Wednesday, 18 March 2015

Password recovery with Elcomsoft System Recovery

(Part three of Three ways to recover from a forgotten Windows password)

You've forgotten your Windows password. What now?

You will need to buy a copy of Elcomsoft System Recovery and burn the provided ISO file to a CD.

Boot off this CD and choose the hard disk containing the Windows installation from the list supplied. Continue through the Wizard choosing the default options if you are a regular home user or your work PC is not on a Windows domain.

With any luck your password will appear in the list. You can reboot and type it in. If you have created a good, secure password then you have more work to do.

Dump the hashes
Return to the main menu and select ‘Dump password hashes for further audit/recovery’. This will create a text file containing the hash values of your password(s). Use a USB flash drive to help move these files to a computer over which you have control.

You can now use any number of tools and websites to determine your password.

We’ll use HashKiller.co.uk, which lets you submit a hash and returns the associated clear-text password. Paste the hashed password into the left field and press Submit at the bottom to discover your password.

If your password was very complex and you wisely don’t want to disclose it to any cracking website you could buy specialist cracking software. Elcomsoft also sells this, specifically the Proactive Password Auditor. At £299 this is quite expensive but a free trial version allows you to use it for up to 60 days and can check only 10 accounts. If you’ve forgotten your password, rather than conducting an investigation, this should do the job.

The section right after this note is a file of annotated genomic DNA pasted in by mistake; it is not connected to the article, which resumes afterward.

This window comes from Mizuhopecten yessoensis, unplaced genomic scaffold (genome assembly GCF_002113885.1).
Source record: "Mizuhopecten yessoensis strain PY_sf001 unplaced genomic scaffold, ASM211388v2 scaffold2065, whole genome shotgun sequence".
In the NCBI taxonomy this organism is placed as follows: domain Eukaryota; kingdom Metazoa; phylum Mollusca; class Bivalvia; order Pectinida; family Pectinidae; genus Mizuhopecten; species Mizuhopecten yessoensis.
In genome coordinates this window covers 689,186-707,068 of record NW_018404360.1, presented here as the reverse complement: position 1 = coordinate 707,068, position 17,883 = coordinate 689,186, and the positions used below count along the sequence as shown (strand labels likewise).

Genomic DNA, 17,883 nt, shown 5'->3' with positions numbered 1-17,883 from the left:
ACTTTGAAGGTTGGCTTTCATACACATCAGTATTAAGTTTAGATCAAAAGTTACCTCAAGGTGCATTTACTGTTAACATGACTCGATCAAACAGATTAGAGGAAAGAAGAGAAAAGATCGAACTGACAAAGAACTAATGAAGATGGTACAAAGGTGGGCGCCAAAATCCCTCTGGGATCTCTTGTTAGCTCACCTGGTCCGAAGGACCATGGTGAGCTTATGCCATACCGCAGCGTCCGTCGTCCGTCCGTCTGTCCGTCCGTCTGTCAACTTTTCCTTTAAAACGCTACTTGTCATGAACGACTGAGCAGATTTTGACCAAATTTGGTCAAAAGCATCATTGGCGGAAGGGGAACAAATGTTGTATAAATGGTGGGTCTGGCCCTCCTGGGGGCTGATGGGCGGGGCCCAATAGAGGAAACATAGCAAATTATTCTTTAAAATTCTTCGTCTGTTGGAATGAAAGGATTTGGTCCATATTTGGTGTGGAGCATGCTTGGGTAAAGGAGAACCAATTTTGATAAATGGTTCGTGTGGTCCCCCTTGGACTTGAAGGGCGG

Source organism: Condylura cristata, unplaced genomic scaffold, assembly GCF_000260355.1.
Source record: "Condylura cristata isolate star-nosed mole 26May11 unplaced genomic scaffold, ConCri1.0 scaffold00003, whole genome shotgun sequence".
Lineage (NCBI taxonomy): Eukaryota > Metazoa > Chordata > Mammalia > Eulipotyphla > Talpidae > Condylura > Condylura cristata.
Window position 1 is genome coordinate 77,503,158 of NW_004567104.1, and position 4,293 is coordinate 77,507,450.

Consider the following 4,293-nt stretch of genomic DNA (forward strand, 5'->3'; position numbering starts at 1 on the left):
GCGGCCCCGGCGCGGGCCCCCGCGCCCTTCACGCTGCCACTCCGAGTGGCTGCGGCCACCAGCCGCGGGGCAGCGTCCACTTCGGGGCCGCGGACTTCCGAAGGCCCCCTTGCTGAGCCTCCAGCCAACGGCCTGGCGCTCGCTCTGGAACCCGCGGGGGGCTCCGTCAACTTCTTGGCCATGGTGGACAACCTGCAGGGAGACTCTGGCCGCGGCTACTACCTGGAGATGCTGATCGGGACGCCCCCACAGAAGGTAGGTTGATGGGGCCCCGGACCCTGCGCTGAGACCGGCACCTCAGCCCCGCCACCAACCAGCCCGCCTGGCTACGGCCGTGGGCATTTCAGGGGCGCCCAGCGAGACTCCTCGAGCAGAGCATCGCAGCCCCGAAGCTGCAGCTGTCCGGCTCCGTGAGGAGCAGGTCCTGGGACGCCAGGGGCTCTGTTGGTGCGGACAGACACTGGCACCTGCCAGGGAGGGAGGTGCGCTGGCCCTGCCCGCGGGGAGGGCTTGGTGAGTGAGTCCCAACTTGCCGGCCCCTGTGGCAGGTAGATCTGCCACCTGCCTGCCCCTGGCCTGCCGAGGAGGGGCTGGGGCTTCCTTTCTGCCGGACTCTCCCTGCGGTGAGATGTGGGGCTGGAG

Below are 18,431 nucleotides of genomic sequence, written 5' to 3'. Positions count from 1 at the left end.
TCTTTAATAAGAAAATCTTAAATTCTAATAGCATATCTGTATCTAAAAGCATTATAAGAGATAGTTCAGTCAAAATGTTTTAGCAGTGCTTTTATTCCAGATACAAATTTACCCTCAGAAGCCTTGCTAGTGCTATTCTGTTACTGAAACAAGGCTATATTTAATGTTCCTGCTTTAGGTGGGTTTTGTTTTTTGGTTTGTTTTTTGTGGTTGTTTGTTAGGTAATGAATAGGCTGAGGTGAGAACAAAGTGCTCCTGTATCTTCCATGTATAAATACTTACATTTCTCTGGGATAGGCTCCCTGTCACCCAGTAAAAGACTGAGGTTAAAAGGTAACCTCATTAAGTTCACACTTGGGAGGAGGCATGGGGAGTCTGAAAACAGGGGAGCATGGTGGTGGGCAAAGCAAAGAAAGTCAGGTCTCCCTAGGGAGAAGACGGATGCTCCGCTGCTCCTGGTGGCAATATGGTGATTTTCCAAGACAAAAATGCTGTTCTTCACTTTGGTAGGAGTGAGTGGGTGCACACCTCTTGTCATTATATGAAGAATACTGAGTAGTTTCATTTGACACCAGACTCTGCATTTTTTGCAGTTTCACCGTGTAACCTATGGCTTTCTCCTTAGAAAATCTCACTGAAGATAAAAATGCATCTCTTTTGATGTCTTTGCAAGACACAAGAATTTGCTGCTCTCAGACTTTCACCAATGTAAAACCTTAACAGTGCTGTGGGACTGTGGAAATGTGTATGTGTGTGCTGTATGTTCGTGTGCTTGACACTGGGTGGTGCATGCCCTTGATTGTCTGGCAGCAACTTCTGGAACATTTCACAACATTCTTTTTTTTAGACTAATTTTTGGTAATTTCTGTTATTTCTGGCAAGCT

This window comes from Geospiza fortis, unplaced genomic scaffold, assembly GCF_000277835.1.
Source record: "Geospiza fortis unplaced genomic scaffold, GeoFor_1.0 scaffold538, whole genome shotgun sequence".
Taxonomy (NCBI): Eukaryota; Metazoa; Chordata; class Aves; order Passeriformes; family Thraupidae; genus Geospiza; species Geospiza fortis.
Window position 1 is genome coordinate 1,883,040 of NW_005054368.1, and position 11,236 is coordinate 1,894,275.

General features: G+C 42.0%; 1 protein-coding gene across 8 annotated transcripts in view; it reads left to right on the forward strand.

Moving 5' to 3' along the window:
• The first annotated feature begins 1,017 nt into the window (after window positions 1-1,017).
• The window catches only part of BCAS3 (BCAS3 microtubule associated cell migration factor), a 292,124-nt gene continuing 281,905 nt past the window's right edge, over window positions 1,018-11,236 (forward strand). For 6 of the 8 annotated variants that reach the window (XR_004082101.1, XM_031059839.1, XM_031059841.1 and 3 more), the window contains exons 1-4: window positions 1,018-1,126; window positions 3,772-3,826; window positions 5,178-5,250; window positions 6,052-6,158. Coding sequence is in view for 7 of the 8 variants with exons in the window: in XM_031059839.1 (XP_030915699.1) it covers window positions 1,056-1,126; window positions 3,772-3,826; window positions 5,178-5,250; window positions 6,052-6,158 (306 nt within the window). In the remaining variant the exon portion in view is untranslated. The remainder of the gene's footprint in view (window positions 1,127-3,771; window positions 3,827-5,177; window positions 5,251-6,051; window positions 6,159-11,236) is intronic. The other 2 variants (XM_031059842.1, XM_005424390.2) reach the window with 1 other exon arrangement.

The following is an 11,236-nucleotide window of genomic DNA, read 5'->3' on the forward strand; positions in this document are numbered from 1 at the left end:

Password reset accessibility hack

(Part two of Three ways to recover from a forgotten Windows password)

You've forgotten your Windows password. What now?

Windows provides accessibility tools at the login screen when the user pressing the Shift key five times. Behind the scenes at least two programs run when this happens. These are utilman.exe and sethc.exe. If we could replace either of these with the command line then we could run commands before logging in. If one of those commands was to reset a user’s password we’d gain easy access. The downside is you will not be able to access files encrypted by EFS.

You will need a Windows installation disc for this.

Boot from the installation disk and, instead of installing Windows, choose the ‘Repair your computer’ option. Use the default option of ‘Use recovery tools’ and choose ‘Command Prompt’ from the following screen.

Decide which file you want to 'hijack': utilman.exe or sethc.exe. We’ll use sethc.exe.

Type the following to back a backup of the file and replace it with the command line program:
copy c:\Windows\System32\sethc.exe c:\
copy c:\ Windows\System32\cmd.exe c:\ Windows\System32\sethc.exe
Click the Restart button on the System Recovery Options window and wait for the login screen to appear.

At this stage you have replaced one of the programs that is called by the accessibility system with a command prompt. When the login screen loads press the Shift key five times and Sticky Keys will load as expected. And so will a command prompt. The following commands will help grant you access to the system:

List users
net user

Change Fred’s password to qwerty123
net user Fred qwerty123

Add a user called Wilma and make her password asdfgh098
net user Wilma asdfgh098 /add
net localgroup Administrators Wilma /add 

You’ll need to restart if you want to log in as a newly-created user.

You may wish to restore sethc.exe. Open the command prompt and type:
copy c:\sethc.exe c:\Windows\System32\sethc.exe